Similarly, the structure can be considered as a simple cubic array of cations with the anions at the center of the cubes. It is fully understood as interleaved simple cubic lattices of cations and anions.
The Caesium Chloride Structure
The simple cubic array of chloride anions (red) has a cesium cation (green) at the center of the cube. There is an interleaved arrangement of simple cubic anionic and cationic arrays.
The anions, at the corners of the cube, are coordinated to eight cations at the centers of each of the surrounding cubes, and the cations are surrounded by the eight anions at the corners of the cube. The cesium chloride structure therefore has (8,8)-coordination.
The Perovskite Structure
This is the structure adopted by Calcium Titanate, CaTiO3. It is the template for many compounds of the formula ABX3.
In this structure, there is a simple cubic array of B atoms (Ti), with the A atoms (Ca) occupying the center of the cube, as in CsCl, and the X atoms (O) being sited at the center of the 12 edges of the simple cube.
Therefore, the central A ion is coordinated by 12 X ions; the B ion is octahedrally coordinated by 6 X ions; and the X ion is linearly coordinated by 2 B ions.
The Perovskite Structure
The simple cubic array of titanium cations (red) has a calcium cation (blue) at the center of the cube, and oxide anions (green) at the center point of each of the edges of the cube of Ti ions.
This is the prototype structure for compounds of the formula A2+B4+(O2-)3, as in perovskite itself, A3+B3+(O2-)3, and also in mixed oxides of formula A(B0.5B'0.5)O3, or A2BB'O6.
Structures based on hexagonal close packed lattices
The Wurtzite Structure
This is another structure adopted by Zinc Sulphide, ZnS, the difference from Zinc Blende being that the ions now occupy the sites in an hcp lattice.
Here there is an hcp array of sulphide anions, and the zinc cations occupy half the tetrahedral holes. There are two tetrahedral holes for each atom in the hcp array, and so the stoichiometry of the compound dictates that only half of them be occupied, so that there are the same number of cations as anions.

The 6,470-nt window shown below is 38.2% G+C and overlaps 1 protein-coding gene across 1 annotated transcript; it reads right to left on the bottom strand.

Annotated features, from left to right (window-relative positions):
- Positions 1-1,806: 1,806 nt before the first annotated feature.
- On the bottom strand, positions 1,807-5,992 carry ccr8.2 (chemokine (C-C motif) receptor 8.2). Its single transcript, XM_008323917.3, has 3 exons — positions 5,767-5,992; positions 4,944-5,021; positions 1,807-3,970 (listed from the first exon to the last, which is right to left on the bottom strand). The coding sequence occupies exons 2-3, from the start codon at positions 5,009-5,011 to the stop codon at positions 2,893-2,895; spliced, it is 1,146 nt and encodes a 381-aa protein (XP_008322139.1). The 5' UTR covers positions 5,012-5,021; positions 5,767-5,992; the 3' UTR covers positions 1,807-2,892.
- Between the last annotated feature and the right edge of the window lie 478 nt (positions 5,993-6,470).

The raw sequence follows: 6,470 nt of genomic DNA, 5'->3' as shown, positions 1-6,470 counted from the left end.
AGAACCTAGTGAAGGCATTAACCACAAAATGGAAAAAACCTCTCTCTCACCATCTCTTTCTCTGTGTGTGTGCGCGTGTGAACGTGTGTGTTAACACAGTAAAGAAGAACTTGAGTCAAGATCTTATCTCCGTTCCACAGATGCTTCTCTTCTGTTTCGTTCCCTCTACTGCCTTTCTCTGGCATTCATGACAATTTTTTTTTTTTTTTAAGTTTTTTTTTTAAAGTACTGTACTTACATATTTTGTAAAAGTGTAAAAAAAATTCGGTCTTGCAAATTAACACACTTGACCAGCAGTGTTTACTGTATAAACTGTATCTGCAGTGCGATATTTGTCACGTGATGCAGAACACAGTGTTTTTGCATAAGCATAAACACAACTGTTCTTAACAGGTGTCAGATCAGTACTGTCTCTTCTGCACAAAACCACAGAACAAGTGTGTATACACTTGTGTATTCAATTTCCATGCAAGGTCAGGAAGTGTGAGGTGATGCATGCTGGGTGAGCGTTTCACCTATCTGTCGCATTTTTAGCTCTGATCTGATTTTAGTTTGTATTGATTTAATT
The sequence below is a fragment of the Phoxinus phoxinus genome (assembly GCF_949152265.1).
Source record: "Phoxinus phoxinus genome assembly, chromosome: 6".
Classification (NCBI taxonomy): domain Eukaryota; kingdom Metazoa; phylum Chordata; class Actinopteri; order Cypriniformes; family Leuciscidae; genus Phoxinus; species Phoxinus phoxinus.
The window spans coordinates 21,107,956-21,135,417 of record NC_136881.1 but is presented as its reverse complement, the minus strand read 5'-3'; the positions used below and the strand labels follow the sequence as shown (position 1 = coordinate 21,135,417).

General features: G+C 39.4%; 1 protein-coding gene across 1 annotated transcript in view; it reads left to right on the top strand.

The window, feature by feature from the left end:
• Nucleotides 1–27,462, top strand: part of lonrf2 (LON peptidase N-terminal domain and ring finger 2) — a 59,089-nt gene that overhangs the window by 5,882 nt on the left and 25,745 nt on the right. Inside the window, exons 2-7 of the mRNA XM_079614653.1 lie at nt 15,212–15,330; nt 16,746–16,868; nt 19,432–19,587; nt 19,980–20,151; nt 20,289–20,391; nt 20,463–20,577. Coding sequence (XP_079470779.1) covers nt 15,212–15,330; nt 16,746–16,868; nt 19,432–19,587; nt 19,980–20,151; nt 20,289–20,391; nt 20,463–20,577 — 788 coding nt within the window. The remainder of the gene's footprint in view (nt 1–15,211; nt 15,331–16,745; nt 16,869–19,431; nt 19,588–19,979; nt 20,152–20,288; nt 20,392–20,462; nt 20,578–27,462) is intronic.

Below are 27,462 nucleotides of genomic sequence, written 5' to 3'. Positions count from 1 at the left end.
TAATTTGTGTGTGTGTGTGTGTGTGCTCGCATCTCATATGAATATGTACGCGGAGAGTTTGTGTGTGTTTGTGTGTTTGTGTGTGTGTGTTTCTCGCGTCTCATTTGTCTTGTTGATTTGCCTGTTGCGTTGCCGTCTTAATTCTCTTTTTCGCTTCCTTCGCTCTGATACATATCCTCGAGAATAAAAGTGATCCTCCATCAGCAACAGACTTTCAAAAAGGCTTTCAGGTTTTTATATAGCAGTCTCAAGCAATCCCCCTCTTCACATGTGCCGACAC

The Wurtzite, ZnS, Structure
The zinc cations (red) occupy half of the tetrahedral holes in the hcp lattice of sulphide anions (green).
The cations are tetrahedrally coordinated by anions, and the anions are also tetrahedrally coordinated by cations. The Wurtzite structure therefore has (4,4)-coordination.
The local coordination of the ions at the next nearest neighbour level is the same in Wurtzite as Sphalerite, each ion being tetrahedrally coordinated by its counterions, but the coordination differs at the next nearest neighbour level.
The Nickel Arsenide Structure
This is the structure of NiAs, and is based on a distorted hcp array of Arsenide anions. By contrast with the wurtzite structure, however, which is also of formula AB, the cations now occupy all the octahedral sites rather than half the tetrahedral holes. There is one octahedral hole for each hcp lattice site, and so the AB stoichiometry is preserved.
The Nickel-Arsenide, NiAs, Structure
The hcp array of As anions (red) has Ni cations (green) in the octahedral holes.
The local coordination of the anions and cations are different in this structure.
This structure is also adopted by NiS, FeS, and other sulphides. It is common where there are soft anions and soft cations, suggesting a degree of covalency.
The local coordination in the NiAs structure
AsNi6: The local coordination of cations around the anion. There are 6 Ni (green) arranged in a trigonal prism around the central As (red). NiAs6: The local coordination of anions around the cation. There are 6 As (red) octahedrally arranged around the Ni (green).
In this structure, whilst the anions are based on an hcp lattice, they do not actually touch each other, and so the compound is not metallic.
The Rutile Structure
This is the structure adopted by Titanium Oxide, TiO2.
Here, the anions occupy the hcp lattice, and the cations occupy half of the octahedral holes.
This results in the oxide ions being octahedrally arranged around the titanium cation, and the oxide ions themselves have titanium ions arranged in a planar triangle around them.
The Rutile, TiO2, Structure
The Rutile Unit Cell
The extended structure
The Ti cation (red) is octahedrally surrounded by O anions (green): the O anion has a planar triangle of Ti cations around it. The TiO6 octahedra stack vertically throughout the structure.
The local arrangement of the anions and cations leads to the (6,3)-coordination in this structure.
The TiO6 octahedra are edge-sharing, and this results in chains of octahedra which run throughout the 3D-structure.